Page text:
Coronavirus: There are five reasons why cases have increased

Coronavirus: There are five reasons why cases have increased

Image copyright
Getty Images

Image title

The government says there is a “high demand” for coronavirus testing

Officials are clearly concerned about the latest rise in coronavirus cases. Over the last three days, the number of newly identified cases is at the top of 2,000.

The average rate of new infections is now four times higher than in mid-July. However, the growth of the case is as sharp as it looks? Here are five things to consider before pressing the panic button.

1. The ‘peak’ was not a huge value

Confirmed case charts are a habit of all of us. It shows the number of positive Covid-19 tests in a day. In April, there were days when 6,000 new cases were recorded per day, so the level of infection seems to have almost reached its peak in the last few days.

However, at the onset of the epidemic, the UK was only able to test hospital patients. Had limited testing capacity.

This targeted test means the infection has been completely missed in the community, now we have a mass testing system in the community. This means that if we compare numbers with the time at the top now, we basically compare apples to pears.

The London School of Hygiene and Tropical Medicine estimates that there could be as many as 100,000 cases a day by the end of March. The community mass trial only began in the second half of May.

Obviously not all cases are sorted out now, although the surveillance program conducted by the Office for National Statistics proves that there is a large part, although earlier 5% of cases were detected in the epidemic.

So while the cases may increase, the level of infection is still much lower than at the top.

2. Excessive testing is a factor

Even after the introduction of mass examinations, the number of examinations conducted on daily and weekly basis is still increasing.

This is because more experimental centers have been opened and lab capacity to process experiments has increased. This means that we have been able to see more closely for the transmission of the virus in the public than when the first test was started.

If you look at the trend alone in the positive, the pattern looks like this:

So the cases are spiking, aren’t they?

But we have to factor in that huge increase in testing – there has been an 80% increase here since mid-June. When you adjust for the number of tests conducted and calculate the percentage of positive tests, the trend looks even better:

The emergence seems small, slow and happened recently.

3. Test targeted at hotspots

Image copyright
Reuters

Increasing test capacity means the government now has a flexible army of test facilities. A network of about a hundred mobile units can be sent across the country.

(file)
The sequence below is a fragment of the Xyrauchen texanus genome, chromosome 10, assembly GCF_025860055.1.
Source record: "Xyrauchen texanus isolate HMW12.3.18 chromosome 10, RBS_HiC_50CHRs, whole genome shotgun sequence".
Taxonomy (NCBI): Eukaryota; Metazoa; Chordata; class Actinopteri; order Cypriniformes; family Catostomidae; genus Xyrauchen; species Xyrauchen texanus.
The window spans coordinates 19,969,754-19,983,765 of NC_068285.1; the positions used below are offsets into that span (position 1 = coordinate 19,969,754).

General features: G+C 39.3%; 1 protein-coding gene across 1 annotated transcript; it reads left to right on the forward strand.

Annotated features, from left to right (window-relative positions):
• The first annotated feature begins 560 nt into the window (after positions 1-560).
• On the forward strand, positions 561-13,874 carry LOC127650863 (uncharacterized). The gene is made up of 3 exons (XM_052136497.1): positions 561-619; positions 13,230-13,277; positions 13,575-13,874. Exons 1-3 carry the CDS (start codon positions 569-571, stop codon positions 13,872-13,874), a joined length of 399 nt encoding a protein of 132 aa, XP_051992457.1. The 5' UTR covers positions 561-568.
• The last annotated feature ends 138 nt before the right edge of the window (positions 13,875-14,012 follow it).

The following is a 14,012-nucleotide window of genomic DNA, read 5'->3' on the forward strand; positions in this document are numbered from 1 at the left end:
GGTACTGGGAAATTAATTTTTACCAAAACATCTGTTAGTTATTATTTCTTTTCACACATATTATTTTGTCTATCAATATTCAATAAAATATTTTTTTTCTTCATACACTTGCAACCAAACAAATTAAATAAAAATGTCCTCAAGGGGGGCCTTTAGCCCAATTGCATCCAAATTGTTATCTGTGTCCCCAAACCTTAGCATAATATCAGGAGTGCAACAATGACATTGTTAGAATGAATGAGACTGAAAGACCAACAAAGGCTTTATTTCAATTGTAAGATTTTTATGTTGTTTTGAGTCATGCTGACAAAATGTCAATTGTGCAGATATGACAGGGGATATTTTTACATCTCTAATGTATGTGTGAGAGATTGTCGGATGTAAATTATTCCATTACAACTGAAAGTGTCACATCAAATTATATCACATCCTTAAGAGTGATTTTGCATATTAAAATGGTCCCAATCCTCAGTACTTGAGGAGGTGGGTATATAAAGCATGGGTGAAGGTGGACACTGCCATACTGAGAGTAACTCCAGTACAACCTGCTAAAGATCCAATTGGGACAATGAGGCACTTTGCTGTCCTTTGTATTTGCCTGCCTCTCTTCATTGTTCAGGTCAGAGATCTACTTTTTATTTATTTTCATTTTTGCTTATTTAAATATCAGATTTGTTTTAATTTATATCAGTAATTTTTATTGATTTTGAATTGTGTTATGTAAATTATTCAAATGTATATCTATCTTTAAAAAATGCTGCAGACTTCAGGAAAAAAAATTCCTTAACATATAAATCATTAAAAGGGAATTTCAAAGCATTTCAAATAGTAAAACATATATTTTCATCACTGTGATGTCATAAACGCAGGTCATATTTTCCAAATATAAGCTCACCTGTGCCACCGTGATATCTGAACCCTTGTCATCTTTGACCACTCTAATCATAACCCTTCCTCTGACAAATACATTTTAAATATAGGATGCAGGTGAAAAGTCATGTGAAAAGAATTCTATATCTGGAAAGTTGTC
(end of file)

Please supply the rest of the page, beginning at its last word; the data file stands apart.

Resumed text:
And despite the current problems with lab capacity, which means some people in some places have struggled to get tested, resources are still being concentrated at the highest rates.

Random tests in the surrounding area have also started in the hotspot area, with people offering tests even if there are no symptoms.

By searching for areas with the highest rates of infection you will be more likely to test positive

It says that from last week to Sunday, a quarter of the new cases were with the highest rates in the 20 local authority regions. They represent only 5% of the total local authority.

4. Hospital admissions are not increasing with cases

Cases have risen in recent weeks, with no significant increase in hospital admissions.

One theory is that further testing is uncovering a large number of mild cases that do not require treatment. Another is that most cases involve young people who are less likely to get very sick.

5. Young people are testing positive at a high rate

Data from Public Health England show that people in the 20-39 age bracket are testing more positively than at any other age and at a higher rate than before in epidemics. That is why it is difficult to say.

It can be behavioral or demographic – young people are more likely to go out to work, work in public, live in shared housing, and socialize.

But it can also be a function of how eligibility for testing has expanded. Young people are less likely to become seriously ill with the coronavirus and so earlier this year they were not found in the hospital where they were being tested.

Follow Rachel And Nick On Twitter

See also  Hacker attack on Ukraine: US accuses Russia

You May Also Like

About the Author: Forrest Morton

Organizer. Zombie aficionado. Wannabe reader. Passionate writer. Twitter lover. Music scholar. Web expert.

Leave a Reply

Your email address will not be published.